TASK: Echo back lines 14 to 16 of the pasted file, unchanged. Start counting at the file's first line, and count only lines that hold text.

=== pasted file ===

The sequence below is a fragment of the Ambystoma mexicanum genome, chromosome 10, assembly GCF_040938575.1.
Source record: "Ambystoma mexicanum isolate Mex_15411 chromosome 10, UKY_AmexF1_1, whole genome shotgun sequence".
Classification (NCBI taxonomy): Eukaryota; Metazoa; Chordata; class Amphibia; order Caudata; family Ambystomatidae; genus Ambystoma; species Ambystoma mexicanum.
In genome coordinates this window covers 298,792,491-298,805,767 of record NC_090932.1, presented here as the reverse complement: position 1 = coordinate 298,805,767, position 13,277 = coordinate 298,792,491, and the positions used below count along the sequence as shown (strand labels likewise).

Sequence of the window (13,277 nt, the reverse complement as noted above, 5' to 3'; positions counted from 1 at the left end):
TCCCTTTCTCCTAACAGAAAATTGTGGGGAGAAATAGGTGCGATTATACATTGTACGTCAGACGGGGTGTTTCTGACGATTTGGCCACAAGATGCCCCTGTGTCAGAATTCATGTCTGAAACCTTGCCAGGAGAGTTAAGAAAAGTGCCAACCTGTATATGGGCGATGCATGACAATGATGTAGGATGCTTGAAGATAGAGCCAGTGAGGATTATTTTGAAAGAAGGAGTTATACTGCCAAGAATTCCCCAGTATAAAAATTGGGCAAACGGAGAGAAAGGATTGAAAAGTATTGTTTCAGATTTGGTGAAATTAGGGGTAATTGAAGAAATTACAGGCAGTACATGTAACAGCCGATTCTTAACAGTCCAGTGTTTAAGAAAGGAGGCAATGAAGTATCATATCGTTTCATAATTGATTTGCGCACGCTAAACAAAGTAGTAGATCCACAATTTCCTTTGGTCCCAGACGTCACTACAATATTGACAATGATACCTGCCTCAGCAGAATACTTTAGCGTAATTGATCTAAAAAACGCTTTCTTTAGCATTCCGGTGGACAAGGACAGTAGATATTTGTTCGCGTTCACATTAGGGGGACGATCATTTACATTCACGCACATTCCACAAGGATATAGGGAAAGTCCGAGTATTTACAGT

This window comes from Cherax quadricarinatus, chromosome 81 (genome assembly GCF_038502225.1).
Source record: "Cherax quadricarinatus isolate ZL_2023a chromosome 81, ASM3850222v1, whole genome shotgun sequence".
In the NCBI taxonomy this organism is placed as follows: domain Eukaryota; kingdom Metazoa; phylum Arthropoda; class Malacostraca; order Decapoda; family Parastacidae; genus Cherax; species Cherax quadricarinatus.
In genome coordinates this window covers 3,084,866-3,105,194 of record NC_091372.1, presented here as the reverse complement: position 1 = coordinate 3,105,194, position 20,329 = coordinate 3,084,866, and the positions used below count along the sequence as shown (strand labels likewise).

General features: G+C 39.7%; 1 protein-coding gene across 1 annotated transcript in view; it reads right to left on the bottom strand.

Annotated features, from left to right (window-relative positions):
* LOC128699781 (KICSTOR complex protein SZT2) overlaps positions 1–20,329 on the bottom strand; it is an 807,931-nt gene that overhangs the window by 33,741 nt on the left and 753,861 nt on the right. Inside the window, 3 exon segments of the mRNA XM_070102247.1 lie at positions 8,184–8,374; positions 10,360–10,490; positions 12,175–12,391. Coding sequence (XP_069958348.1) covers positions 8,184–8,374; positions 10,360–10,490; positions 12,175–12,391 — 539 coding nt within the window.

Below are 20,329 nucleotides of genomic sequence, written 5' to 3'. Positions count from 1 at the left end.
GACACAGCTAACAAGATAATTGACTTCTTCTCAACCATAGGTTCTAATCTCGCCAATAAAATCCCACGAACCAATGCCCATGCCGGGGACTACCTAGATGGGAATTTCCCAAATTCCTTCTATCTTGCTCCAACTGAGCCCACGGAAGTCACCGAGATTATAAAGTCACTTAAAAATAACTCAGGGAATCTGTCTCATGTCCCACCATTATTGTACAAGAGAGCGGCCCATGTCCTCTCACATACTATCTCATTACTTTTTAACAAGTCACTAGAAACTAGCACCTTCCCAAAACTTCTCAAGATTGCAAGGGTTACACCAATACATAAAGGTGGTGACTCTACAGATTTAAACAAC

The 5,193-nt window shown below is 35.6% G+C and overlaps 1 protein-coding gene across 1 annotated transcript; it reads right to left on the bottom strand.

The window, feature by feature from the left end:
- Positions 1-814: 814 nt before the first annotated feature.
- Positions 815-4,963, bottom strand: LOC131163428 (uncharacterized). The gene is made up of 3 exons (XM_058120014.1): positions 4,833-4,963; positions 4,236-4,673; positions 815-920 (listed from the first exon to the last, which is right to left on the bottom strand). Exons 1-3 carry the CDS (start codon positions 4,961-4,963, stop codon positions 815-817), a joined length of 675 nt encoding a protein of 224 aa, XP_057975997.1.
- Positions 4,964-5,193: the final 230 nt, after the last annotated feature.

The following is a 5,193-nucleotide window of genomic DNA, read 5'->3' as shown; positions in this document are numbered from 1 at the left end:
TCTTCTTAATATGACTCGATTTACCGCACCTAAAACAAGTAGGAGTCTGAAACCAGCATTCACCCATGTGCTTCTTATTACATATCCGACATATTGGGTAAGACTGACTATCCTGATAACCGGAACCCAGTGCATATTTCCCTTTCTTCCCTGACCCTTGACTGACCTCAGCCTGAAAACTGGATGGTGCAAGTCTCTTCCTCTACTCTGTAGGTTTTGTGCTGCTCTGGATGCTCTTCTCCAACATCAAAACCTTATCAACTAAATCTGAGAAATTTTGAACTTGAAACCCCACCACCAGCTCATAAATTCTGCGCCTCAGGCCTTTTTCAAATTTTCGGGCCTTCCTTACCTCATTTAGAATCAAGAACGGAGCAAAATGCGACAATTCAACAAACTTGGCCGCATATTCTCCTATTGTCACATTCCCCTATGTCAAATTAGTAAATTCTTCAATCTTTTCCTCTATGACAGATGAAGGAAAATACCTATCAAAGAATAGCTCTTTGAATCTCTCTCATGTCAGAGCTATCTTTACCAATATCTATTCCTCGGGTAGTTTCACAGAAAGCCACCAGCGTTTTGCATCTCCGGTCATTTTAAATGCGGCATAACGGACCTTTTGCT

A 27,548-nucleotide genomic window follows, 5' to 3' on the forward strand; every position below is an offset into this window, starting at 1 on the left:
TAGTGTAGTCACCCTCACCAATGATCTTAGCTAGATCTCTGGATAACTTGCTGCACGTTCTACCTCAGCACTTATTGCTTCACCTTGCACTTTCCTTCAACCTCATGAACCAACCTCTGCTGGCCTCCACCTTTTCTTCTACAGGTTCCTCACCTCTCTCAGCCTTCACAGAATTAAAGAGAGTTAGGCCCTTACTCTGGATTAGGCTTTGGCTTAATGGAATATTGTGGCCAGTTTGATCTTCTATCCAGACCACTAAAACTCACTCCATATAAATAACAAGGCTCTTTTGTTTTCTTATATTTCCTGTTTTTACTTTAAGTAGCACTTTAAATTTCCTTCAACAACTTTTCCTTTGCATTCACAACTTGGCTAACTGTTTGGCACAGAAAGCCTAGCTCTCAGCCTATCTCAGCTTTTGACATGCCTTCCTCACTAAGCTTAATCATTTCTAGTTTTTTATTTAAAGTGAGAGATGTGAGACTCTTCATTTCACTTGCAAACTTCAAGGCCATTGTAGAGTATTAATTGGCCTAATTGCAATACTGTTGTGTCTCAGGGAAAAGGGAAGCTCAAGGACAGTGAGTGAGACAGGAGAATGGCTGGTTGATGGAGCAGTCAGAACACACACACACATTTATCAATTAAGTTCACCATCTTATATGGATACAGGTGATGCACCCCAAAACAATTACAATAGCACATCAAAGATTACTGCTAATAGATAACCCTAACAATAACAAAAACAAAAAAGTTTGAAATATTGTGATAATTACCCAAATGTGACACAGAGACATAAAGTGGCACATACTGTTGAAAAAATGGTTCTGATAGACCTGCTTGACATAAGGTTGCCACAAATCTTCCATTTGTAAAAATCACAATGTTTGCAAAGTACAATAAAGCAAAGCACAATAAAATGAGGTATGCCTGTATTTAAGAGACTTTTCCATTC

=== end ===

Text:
Below are 20,329 nucleotides of genomic sequence, written 5' to 3'. Positions count from 1 at the left end.
GACACAGCTAACAAGATAATTGACTTCTTCTCAACCATAGGTTCTAATCTCGCCAATAAAATCCCACGAACCAATGCCCATGCCGGGGACTACCTAGATGGGAATTTCCCAAATTCCTTCTATCTTGCTCCAACTGAGCCCACGGAAGTCACCGAGATTATAAAGTCACTTAAAAATAACTCAGGGAATCTGTCTCATGTCCCACCATTATTGTACAAGAGAGCGGCCCATGTCCTCTCACATACTATCTCATTACTTTTTAACAAGTCACTAGAAACTAGCACCTTCCCAAAACTTCTCAAGATTGCAAGGGTTACACCAATACATAAAGGTGGTGACTCTACAGATTTAAACAAC

The 5,193-nt window shown below is 35.6% G+C and overlaps 1 protein-coding gene across 1 annotated transcript; it reads right to left on the bottom strand.